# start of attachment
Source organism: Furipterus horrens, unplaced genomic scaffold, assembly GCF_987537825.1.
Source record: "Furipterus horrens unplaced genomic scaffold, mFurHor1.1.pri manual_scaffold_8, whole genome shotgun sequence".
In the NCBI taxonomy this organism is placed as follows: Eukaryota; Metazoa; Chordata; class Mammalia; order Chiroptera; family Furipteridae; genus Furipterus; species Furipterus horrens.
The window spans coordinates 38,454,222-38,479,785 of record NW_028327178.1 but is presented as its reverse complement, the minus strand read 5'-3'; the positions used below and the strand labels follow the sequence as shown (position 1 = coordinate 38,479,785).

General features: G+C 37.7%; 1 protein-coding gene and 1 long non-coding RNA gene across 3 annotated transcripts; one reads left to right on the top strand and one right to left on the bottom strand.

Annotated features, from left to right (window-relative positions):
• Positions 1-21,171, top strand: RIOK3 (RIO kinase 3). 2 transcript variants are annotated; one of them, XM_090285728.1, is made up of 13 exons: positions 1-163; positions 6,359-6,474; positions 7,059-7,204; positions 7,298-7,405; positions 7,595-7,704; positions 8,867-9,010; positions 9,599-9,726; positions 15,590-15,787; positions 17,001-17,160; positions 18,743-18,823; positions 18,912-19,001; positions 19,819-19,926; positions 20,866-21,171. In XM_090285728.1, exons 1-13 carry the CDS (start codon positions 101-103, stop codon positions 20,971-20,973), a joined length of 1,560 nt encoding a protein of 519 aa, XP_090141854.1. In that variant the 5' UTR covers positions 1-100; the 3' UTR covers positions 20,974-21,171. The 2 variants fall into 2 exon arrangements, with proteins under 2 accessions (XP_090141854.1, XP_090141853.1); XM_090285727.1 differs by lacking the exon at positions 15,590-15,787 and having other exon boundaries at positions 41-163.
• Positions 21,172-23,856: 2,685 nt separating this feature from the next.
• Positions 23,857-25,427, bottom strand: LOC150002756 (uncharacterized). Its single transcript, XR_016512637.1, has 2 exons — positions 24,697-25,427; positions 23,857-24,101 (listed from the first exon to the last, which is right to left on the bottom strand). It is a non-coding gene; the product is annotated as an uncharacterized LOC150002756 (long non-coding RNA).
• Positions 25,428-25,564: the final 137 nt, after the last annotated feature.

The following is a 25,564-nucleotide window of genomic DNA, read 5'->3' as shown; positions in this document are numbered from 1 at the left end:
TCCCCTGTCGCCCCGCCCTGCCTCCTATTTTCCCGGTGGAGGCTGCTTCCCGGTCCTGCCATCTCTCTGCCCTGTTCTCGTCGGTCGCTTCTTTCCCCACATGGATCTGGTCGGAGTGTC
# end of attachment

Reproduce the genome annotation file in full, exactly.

Source organism: Furipterus horrens, unplaced genomic scaffold, assembly GCF_987537825.1.
Source record: "Furipterus horrens unplaced genomic scaffold, mFurHor1.1.pri manual_scaffold_8, whole genome shotgun sequence".
In the NCBI taxonomy this organism is placed as follows: Eukaryota; Metazoa; Chordata; class Mammalia; order Chiroptera; family Furipteridae; genus Furipterus; species Furipterus horrens.
The window spans coordinates 38,454,222-38,479,785 of record NW_028327178.1 but is presented as its reverse complement, the minus strand read 5'-3'; the positions used below and the strand labels follow the sequence as shown (position 1 = coordinate 38,479,785).

General features: G+C 37.7%; 1 protein-coding gene and 1 long non-coding RNA gene across 3 annotated transcripts; one reads left to right on the top strand and one right to left on the bottom strand.

Annotated features, from left to right (window-relative positions):
• Positions 1-21,171, top strand: RIOK3 (RIO kinase 3). 2 transcript variants are annotated; one of them, XM_090285728.1, is made up of 13 exons: positions 1-163; positions 6,359-6,474; positions 7,059-7,204; positions 7,298-7,405; positions 7,595-7,704; positions 8,867-9,010; positions 9,599-9,726; positions 15,590-15,787; positions 17,001-17,160; positions 18,743-18,823; positions 18,912-19,001; positions 19,819-19,926; positions 20,866-21,171. In XM_090285728.1, exons 1-13 carry the CDS (start codon positions 101-103, stop codon positions 20,971-20,973), a joined length of 1,560 nt encoding a protein of 519 aa, XP_090141854.1. In that variant the 5' UTR covers positions 1-100; the 3' UTR covers positions 20,974-21,171. The 2 variants fall into 2 exon arrangements, with proteins under 2 accessions (XP_090141854.1, XP_090141853.1); XM_090285727.1 differs by lacking the exon at positions 15,590-15,787 and having other exon boundaries at positions 41-163.
• Positions 21,172-23,856: 2,685 nt separating this feature from the next.
• Positions 23,857-25,427, bottom strand: LOC150002756 (uncharacterized). Its single transcript, XR_016512637.1, has 2 exons — positions 24,697-25,427; positions 23,857-24,101 (listed from the first exon to the last, which is right to left on the bottom strand). It is a non-coding gene; the product is annotated as an uncharacterized LOC150002756 (long non-coding RNA).
• Positions 25,428-25,564: the final 137 nt, after the last annotated feature.

The following is a 25,564-nucleotide window of genomic DNA, read 5'->3' as shown; positions in this document are numbered from 1 at the left end:
TCCCCTGTCGCCCCGCCCTGCCTCCTATTTTCCCGGTGGAGGCTGCTTCCCGGTCCTGCCATCTCTCTGCCCTGTTCTCGTCGGTCGCTTCTTTCCCCACATGGATCTGGTCGGAGTGTC